Saturday, May 30, 2009

Lion #1- Session 3

Hi on a Saturday, a greyish day, with moments of sunny sparkle.  But mostly feeling a  bit wintry (for Sydney), and I have had to wear a jacket and scarf in the studio !  Plus an apron of course, I make a huge and glorious mess while painting so the apron is essential.  I did not get to work on the lion during the week, even the days I worked from home doing funny local hours meetings did not give a good opportunity for a break.  I can do a minor bit of painting in an hour, but a block of 2.5 - 3 hours is better and 4 is ideal.    Usually a "split" sked of morning work and late evening work allows this, but not this week.  So the lion has been waiting all week and gazing at me from his canvas, sitting on a big easel.  

Today I decided to do NO errands out and about and stay and have the whole day to work on the lion and other art things.  A few CDs got put on and I got water and gloss medium.  I already had all my paint tubes out, left out from the previous session working on the lion.

First I had to work on the lion's face.  His mouth and jowls were not right yet, and looked a bit "heavy".  Also, shadows on parts of his face were not right yet.  And I also worked on his nose and his eyes.  I used a very light touch today, with a palette full of many shades of my verdigris colors, payne's blue, and also some raw umber for dark shadows.  And pthalo green, this time with no white (as used for verdigris shades).   I had already made some charcoal markings on the lion's face where I would work on improving the shadows.  I let the charcoal mix into the paint this time (no fixative needed) and that worked fine, just adding a bit of charcoal granularity to the payne's grey or pthalo green used for shadows.    This allowed me to vary up my shadows and add some dimension to some of them.  Especially on the lion's nose and eyes.  I put in some of the dark shadowy and shading bits today, where the verdigris is worn off his chin, and where it ends on his ribcage, legs, etc.  I painted shadows into a few of the highlighted parts to give them more definition.

I worked on the lion in two shorter stints, but probably each over an hour.  Gosh now thinking about it is must have been two plus each.  I wasn't really keeping track of time today, which was kind of pleasant and relaxing.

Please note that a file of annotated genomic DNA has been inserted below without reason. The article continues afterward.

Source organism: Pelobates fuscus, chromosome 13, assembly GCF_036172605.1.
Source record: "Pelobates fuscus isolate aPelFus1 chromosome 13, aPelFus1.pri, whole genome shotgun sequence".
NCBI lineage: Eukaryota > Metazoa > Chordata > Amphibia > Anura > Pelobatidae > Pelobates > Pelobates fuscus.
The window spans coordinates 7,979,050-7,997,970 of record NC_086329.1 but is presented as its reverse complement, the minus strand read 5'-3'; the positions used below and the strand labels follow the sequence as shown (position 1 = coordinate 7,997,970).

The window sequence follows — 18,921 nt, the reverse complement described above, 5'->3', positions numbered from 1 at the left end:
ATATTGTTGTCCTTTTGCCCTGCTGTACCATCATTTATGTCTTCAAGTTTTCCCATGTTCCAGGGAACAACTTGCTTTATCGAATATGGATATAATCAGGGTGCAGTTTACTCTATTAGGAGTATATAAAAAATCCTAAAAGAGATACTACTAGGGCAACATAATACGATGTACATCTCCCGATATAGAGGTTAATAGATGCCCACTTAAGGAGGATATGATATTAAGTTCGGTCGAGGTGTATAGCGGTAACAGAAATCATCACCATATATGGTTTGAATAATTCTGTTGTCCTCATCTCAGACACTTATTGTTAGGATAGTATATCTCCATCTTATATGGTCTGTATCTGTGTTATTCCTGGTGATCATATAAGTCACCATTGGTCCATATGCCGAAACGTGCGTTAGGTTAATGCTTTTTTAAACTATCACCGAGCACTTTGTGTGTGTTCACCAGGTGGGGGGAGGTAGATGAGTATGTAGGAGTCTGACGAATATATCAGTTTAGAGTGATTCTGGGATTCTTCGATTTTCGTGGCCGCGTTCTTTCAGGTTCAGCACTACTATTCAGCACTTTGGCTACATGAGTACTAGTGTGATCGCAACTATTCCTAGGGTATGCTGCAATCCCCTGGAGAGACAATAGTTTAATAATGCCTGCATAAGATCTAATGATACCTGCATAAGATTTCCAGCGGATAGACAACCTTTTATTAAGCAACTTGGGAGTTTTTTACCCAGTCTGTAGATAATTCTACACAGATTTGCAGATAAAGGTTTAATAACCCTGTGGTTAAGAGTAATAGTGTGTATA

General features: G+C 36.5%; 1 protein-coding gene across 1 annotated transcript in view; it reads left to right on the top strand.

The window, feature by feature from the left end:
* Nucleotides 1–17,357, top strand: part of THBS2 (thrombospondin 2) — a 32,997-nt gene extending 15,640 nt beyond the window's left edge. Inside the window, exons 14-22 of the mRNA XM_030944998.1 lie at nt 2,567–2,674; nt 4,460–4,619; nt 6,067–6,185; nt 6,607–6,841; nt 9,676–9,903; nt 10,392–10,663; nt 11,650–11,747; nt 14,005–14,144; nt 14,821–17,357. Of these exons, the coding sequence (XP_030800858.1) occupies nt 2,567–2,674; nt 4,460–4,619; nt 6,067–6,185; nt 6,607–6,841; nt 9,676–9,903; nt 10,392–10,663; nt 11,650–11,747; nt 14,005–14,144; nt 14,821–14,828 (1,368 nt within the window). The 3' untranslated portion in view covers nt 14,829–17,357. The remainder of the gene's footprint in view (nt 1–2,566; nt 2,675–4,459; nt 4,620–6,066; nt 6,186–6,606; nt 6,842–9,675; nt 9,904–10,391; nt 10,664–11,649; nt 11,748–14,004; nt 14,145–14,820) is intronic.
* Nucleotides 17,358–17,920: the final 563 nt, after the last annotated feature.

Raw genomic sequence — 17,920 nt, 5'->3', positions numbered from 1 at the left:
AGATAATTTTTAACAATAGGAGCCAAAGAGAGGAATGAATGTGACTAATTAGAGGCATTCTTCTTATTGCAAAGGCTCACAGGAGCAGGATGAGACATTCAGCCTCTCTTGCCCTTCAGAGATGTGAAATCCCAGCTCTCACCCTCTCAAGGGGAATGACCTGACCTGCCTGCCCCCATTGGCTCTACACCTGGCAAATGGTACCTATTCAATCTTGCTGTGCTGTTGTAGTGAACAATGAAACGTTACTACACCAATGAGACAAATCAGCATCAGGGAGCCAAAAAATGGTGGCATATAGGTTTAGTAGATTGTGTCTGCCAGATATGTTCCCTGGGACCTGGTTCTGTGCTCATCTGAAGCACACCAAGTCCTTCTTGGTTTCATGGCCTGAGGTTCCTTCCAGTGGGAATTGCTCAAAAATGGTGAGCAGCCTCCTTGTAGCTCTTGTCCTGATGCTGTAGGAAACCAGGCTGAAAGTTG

It got quite dark and stormy and my good light disappeared, so I decided to do a bit of work on the background.  I got most of the stone bricks in the building done, but need to make a few adjustments next session and also work on the shadows and a bit of detailing.  But the color of the stone looks better and is on its way to being how I want it.  I ran out of daylight and had to stop.

So here is the lion at end of session 3.  Still more adjustments to do to his face, his body, mane, and left leg.  And work on the building in the background.  So plenty to do in session #4.  If all goes well, he will be mostly done that next session and need just a bit of "love" to give him some embellishing highlights and touches before an oil glaze.  Stay tuned for his further development. Have a good Saturday :)

Thursday, May 28, 2009

Lion #1 (Painting In-Progress)

Hello, from Sydney on a Thursday morning.  Yesterday's drizzle has cleared and there is a partly cloudy day in its place.  Not overly warm (about 16 C now), but pleasant enough with a light jacket and a silk scarf.  Good light in the studio for a bit of painting on my current piece of work, before the next "shift of meetings" for the day (I have done one early shift already, a big-yikes! 445AM wake up for a first call at 5 and already now half a day's work done).

Some of you have asked me to post some here is what I am working on this week and it is very much in-progress at this point !  The first of two verdigris lion statue paintings.  The two lion statue paintings will be of different lions, I have collected a number of photographs of verdigris lion statues along my travels in past years.  Not least because my eldest daughter Karen has an affinity for them (she is a Leo lady, so lions are a personal mascot and favorite of hers).  As I mined my photo library, I found two verdigris lions that were suitable for painting subjects with good detail and colors and a composition or pose I liked.